Cognitive Psychology – language forum week 2
Is written word and what is heard cognitively comparable in any way? This is a question I’m offering to my forum to unpack this week.
Generating spoken word
This week our cognitive psychology is exploring word production in verbal exchange. We are marvelling at the speed of the spoken word and the processing complexity and power required to support such a phenomena. And it is a marvel to consider how close to immediate our sentences are formed.
Processing written word
Last week, we were looking at how quickly we digest the written word. We explored several hypothetical models pondering how our brain may be extracting the essence of such written word.
Bridging the gap
Between the two I see a gap. And to connect the two requires the spoken word to be turned into written word. We only bridged that gap 5,000 years ago. Yet in our lectures we are moving seamlessly from one to the next.
We have moved from reading to speaking. A visual receipt. A verbal transmission. Writing and listening sit opposed to each. How interchangeable can they be? Verbal dialogue is constantly evolving in near real time. Written exchange can be one way, perhaps indefinitely. At the very least, audio transmission is required to be captured in the visual coding we chose. Or written word to be read aloud and converted from visual to audio wavelength somehow.
Preparing to speak or write
What do we consider distinguishes our wider preparations when engaging in dialogue vs conversing in written form? The first is a marvel of speed of thought. The second a longer more singular task. Is the second more careful and considered perhaps? Certainly, more time to revisit each phrase and tone, should one wish to hold more in reserve.
I suspect next week’s lectures will be attempting to make this connection. In the interim, we have been asked to introduce our own discussion piece into the weekly forum. So, connecting these two weeks, this has me thinking of how differently I engage with people over zoom meetings (or face to face once upon a time) compared to how I engage with people by email, or social media, or in written reports. Or indeed written form via this forum or my daily blog – to which this note serves both.
This is what I do
I love unpicking a problem or moving discussion somewhere new. I enjoy writing. I enjoy listening. I enjoy talking too. Reading I do plenty of, but it is my least preferred way to download another point of view. In my opinion this reflects more than cognitive preference. Reading is impersonal to the author. I have less perspective on motives and feelings connected to the words. I am seeking more information from an exchange of perspectives than these formal cues.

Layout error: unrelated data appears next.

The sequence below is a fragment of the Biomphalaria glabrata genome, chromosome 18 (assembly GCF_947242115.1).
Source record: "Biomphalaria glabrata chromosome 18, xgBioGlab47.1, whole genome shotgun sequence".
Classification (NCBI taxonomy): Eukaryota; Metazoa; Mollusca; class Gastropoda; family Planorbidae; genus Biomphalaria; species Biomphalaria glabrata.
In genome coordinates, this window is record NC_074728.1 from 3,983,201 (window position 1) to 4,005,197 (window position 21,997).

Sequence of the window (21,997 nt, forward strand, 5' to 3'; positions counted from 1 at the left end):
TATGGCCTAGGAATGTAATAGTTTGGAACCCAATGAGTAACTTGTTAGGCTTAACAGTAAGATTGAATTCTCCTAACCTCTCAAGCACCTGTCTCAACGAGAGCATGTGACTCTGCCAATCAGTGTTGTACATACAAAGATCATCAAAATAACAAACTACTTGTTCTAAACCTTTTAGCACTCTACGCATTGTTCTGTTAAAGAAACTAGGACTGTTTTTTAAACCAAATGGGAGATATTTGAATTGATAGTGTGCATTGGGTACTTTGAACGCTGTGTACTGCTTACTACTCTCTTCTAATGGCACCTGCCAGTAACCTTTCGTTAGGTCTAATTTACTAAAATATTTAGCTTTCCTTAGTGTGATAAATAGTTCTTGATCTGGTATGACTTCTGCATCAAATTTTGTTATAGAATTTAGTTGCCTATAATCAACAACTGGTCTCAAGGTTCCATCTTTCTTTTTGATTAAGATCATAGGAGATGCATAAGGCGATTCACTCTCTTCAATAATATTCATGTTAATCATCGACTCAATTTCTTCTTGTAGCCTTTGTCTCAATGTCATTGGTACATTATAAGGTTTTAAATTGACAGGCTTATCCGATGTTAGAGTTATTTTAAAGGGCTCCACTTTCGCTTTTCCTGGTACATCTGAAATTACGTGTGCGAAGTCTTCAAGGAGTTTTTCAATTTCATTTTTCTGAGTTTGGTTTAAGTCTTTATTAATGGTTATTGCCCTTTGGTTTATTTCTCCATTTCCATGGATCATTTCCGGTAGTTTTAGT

This seems an important expansion to make to cognitive function. Language choices are more than just packets of code moving from one automaton to the next. I am therefore struggling to connect to the models we are being presented as working theories. To me, they are constrained unnaturally against this wider process. I therefore find myself instinctively rejecting these models at source.
Let me expand on both verbal and written words – the way I think I prepare for both.
Preparing to speak
If in a meeting, and if the format allows, I like to be the strong finisher rather than the strong starter when in spoken form. I like to gauge a room. I take the tone, the hierarchy, the touch points, and make best guesses as to positions people are taking and perhaps why. If there is need for preparation, it is as likely to be this anticipation of people and likely positions taken that I prepare towards – because I turn up to meetings as a shared process – I watch as others make their mark. Within a meeting, I have in mind all that has been said and seek to find the common themes. If there is clear conflict or obvious positions widening, I seek to find the higher level battle that must be had – but more likely seek out the better way – and ensure all have had their say. In my own way I am seeking time but with the room in mind.
Writing (and rewriting)
This time I also seek in written form. I may write something early, but it may not go very far. If something is complex, I may not write anything at all. I am minded to seek more perspectives if there is unknowns, or allow myself more time to let more scenarios and angles to make themselves known. This takes an inner confidence that I have something building. I am thinking fast and slow. I am resisting the temptation just to do. In my lowest moments, this can simply be an escape. Thankfully, I now have plenty of ways to maintain a confidence and counter such nagging doubt.
Language belongs outside
So how does all that relate to these two sets of lectures? What does that say of the planning of writing vs the spontaneity of conversation? What does it say of the process of communication at all? How completely can we hope to map out the cognitive elements of language, without bringing such wider factors into play? How homogeneous can we hope to be able to make our theories, or present the neurological mapping to call them more? How will this be part of the wider shared experience in verbal or written form? What is cognitive psychology to language, if not accounting for what it is for?
In psychology we are required to look beneath the mask. This blog series is attempting to unmask some hidden parts of projects to engender a more collaborative way.